To enable change, organisations must take into account the diverse experiences of each employee and play an active role in promoting and supporting them in their career development. Creating a personalisation model not only helps organisations to better understand each employee but also ensures that they are offering employees the right resources and support.
How can the tech industry establish fairness in the workplace
As an organisation, Stone and Chalk Group actively invest in building an inclusive culture; this means creating opportunities for women in areas such as funding or networking events so that they have access to support systems and greater opportunities. For instance, Stone and Chalk Group provides female founders with 6-month scholarships, which are geared towards helping female founders grow their startups by offering curated services that help to drive impact, growth, recognition, and investment.
Diversity breeds more diversity, and having representation across a company, will serve as a motivation and showcase the possibilities of women to become future leaders. When women see other women role models in action, they can start imagining themselves in similar roles. To establish a culture of equity and equality, every organisation needs to be serious about addressing gender equity and offering fair benefits to their employees. This includes having equal pay for equal work, childcare options, flexible hours, and paid parental leave. At Stone and Chalk Group, we develop a personalisation model for each employee to receive fair remuneration and gain access to opportunities to enable everyone a fair chance of succeeding in their career.
Most importantly, without the right measurement practices in place, there is no way for a company to track its progress in getting closer to closing the equity gap for good. By leveraging quantitative and qualitative data to understand the efficacy of programs conducted, businesses can learn and adapt as they go to ensure programs are constantly improving to support and provide women with better exposure and more opportunities.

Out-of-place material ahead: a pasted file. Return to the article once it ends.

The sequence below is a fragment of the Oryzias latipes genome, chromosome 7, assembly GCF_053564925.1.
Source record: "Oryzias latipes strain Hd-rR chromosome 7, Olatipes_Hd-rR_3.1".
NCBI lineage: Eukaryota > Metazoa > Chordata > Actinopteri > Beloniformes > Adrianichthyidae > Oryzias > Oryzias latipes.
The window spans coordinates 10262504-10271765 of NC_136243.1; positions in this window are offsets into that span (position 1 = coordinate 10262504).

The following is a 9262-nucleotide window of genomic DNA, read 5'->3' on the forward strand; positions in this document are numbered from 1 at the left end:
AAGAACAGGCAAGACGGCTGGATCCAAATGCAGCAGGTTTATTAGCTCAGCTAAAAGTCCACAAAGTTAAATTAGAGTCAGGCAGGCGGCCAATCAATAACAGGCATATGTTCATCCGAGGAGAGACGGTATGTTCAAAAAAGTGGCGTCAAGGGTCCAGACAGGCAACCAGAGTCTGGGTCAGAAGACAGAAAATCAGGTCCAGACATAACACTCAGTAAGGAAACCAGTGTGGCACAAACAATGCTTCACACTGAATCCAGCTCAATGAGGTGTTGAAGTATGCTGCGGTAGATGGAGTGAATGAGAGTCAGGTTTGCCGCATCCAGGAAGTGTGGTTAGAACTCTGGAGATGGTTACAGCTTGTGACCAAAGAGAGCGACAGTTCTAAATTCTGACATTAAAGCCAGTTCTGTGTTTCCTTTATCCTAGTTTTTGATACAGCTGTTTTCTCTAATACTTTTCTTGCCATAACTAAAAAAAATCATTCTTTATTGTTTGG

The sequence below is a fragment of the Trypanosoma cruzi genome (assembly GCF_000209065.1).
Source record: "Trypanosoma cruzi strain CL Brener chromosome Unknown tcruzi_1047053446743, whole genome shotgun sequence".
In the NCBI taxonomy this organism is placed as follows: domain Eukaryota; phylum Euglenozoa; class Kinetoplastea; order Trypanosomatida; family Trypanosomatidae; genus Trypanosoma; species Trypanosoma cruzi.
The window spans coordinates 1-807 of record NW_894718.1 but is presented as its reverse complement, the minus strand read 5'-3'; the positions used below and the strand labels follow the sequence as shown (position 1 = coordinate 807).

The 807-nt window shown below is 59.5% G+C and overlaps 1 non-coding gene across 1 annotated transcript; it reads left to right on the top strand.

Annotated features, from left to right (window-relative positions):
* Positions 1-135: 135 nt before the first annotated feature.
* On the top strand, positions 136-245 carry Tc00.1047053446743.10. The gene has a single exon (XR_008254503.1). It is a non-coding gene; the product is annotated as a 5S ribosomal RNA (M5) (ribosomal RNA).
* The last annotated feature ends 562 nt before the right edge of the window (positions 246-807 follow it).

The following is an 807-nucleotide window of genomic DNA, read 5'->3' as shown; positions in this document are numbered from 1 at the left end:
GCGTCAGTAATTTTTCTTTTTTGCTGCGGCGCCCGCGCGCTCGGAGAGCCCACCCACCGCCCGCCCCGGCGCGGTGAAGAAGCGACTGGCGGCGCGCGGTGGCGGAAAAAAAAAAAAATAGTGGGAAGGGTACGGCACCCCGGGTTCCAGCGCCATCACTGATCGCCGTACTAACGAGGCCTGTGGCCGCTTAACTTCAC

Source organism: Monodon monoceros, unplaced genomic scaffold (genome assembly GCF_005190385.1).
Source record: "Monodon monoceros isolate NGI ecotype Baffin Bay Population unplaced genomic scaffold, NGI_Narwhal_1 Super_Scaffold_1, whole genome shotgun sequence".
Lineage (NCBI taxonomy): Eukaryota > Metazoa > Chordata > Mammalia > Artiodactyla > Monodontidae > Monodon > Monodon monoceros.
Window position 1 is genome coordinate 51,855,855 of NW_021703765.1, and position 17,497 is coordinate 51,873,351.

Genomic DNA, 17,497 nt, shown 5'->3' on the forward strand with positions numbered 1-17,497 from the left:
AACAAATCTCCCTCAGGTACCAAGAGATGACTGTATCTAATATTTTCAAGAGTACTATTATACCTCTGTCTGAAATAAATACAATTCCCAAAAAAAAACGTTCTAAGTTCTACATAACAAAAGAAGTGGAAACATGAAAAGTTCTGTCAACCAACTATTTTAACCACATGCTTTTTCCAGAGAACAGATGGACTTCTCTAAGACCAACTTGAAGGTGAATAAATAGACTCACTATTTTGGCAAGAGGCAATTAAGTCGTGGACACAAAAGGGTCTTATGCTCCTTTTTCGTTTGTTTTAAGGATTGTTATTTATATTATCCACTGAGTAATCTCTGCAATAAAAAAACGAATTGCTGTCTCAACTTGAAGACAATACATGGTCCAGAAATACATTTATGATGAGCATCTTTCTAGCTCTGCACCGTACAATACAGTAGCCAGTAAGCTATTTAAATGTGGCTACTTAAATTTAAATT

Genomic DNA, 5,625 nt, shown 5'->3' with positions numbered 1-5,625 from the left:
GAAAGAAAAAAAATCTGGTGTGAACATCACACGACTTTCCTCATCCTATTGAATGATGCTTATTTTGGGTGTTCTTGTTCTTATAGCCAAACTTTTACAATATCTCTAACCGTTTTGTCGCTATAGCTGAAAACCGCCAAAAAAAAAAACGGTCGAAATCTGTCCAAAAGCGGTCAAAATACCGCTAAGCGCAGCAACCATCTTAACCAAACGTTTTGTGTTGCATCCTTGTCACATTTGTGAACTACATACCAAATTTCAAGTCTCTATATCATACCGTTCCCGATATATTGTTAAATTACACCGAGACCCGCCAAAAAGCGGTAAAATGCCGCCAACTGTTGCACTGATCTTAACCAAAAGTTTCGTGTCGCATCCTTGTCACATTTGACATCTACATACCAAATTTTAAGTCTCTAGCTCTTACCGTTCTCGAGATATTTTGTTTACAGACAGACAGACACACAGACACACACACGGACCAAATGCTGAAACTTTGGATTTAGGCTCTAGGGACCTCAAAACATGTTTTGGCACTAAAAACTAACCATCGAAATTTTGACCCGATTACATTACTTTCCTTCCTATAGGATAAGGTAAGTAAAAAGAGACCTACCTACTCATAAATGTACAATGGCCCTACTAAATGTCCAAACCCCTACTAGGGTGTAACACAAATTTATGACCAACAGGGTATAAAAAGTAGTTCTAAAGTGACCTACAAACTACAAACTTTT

While more companies are recognising the issues faced by women and are tackling DE&I issues head-on, there's still a lot of work to be done.
The key to achieving gender equity is for organisations to review their current initiatives, identifying and addressing the gaps in their workforce. Empowering women by nurturing them and providing them with fair access to different opportunities and resources at different stages of their careers will go a long way in building a fair and equitable workplace.
At the Stone & Chalk Group, we are committed to diversity, equity and inclusion across our community. We are proud to have achieved equal pay across genders and gender parity throughout our organisation. Together as an organisation, we strive to build a diverse workforce and make equity and equality a reality for everyone and acknowledge there is still much work to be done to continue to empower females in tech.